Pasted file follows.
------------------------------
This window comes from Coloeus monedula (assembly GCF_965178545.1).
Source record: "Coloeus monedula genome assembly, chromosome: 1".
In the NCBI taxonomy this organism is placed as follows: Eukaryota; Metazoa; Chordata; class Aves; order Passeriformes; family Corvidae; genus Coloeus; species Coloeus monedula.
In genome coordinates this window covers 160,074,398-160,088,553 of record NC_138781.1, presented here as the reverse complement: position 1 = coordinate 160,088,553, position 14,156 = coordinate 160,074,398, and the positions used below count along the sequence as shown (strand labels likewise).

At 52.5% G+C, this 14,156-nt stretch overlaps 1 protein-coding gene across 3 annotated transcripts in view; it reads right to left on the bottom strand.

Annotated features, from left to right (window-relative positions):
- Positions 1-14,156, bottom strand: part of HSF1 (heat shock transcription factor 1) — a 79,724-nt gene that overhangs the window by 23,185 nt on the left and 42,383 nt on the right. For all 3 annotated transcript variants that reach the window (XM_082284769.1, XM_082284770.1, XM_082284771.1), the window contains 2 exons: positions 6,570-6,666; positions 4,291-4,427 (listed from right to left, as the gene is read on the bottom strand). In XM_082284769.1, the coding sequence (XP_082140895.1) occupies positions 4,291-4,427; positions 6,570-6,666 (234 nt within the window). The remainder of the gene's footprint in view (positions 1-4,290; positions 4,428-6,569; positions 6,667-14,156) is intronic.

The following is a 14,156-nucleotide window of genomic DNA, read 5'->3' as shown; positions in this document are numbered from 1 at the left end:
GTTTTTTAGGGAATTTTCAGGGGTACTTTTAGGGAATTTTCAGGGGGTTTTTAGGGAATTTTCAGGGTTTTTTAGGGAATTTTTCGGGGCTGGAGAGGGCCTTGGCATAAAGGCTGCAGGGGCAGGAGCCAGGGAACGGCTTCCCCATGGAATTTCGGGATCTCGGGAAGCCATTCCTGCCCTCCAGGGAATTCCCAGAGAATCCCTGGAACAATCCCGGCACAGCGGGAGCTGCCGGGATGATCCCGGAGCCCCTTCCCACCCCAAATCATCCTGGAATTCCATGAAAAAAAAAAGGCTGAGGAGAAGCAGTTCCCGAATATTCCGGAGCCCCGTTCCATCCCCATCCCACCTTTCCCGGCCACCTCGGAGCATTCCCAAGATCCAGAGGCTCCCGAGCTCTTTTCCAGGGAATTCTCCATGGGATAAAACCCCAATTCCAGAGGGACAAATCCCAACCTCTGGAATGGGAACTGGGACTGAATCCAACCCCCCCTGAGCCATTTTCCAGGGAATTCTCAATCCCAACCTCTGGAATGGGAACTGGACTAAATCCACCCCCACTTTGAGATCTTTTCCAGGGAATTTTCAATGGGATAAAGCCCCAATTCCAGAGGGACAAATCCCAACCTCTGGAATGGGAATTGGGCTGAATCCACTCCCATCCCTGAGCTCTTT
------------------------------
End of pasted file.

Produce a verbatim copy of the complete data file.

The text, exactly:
This window comes from Coloeus monedula (assembly GCF_965178545.1).
Source record: "Coloeus monedula genome assembly, chromosome: 1".
In the NCBI taxonomy this organism is placed as follows: Eukaryota; Metazoa; Chordata; class Aves; order Passeriformes; family Corvidae; genus Coloeus; species Coloeus monedula.
In genome coordinates this window covers 160,074,398-160,088,553 of record NC_138781.1, presented here as the reverse complement: position 1 = coordinate 160,088,553, position 14,156 = coordinate 160,074,398, and the positions used below count along the sequence as shown (strand labels likewise).

At 52.5% G+C, this 14,156-nt stretch overlaps 1 protein-coding gene across 3 annotated transcripts in view; it reads right to left on the bottom strand.

Annotated features, from left to right (window-relative positions):
- Positions 1-14,156, bottom strand: part of HSF1 (heat shock transcription factor 1) — a 79,724-nt gene that overhangs the window by 23,185 nt on the left and 42,383 nt on the right. For all 3 annotated transcript variants that reach the window (XM_082284769.1, XM_082284770.1, XM_082284771.1), the window contains 2 exons: positions 6,570-6,666; positions 4,291-4,427 (listed from right to left, as the gene is read on the bottom strand). In XM_082284769.1, the coding sequence (XP_082140895.1) occupies positions 4,291-4,427; positions 6,570-6,666 (234 nt within the window). The remainder of the gene's footprint in view (positions 1-4,290; positions 4,428-6,569; positions 6,667-14,156) is intronic.

The following is a 14,156-nucleotide window of genomic DNA, read 5'->3' as shown; positions in this document are numbered from 1 at the left end:
GTTTTTTAGGGAATTTTCAGGGGTACTTTTAGGGAATTTTCAGGGGGTTTTTAGGGAATTTTCAGGGTTTTTTAGGGAATTTTTCGGGGCTGGAGAGGGCCTTGGCATAAAGGCTGCAGGGGCAGGAGCCAGGGAACGGCTTCCCCATGGAATTTCGGGATCTCGGGAAGCCATTCCTGCCCTCCAGGGAATTCCCAGAGAATCCCTGGAACAATCCCGGCACAGCGGGAGCTGCCGGGATGATCCCGGAGCCCCTTCCCACCCCAAATCATCCTGGAATTCCATGAAAAAAAAAAGGCTGAGGAGAAGCAGTTCCCGAATATTCCGGAGCCCCGTTCCATCCCCATCCCACCTTTCCCGGCCACCTCGGAGCATTCCCAAGATCCAGAGGCTCCCGAGCTCTTTTCCAGGGAATTCTCCATGGGATAAAACCCCAATTCCAGAGGGACAAATCCCAACCTCTGGAATGGGAACTGGGACTGAATCCAACCCCCCCTGAGCCATTTTCCAGGGAATTCTCAATCCCAACCTCTGGAATGGGAACTGGACTAAATCCACCCCCACTTTGAGATCTTTTCCAGGGAATTTTCAATGGGATAAAGCCCCAATTCCAGAGGGACAAATCCCAACCTCTGGAATGGGAATTGGGCTGAATCCACTCCCATCCCTGAGCTCTTT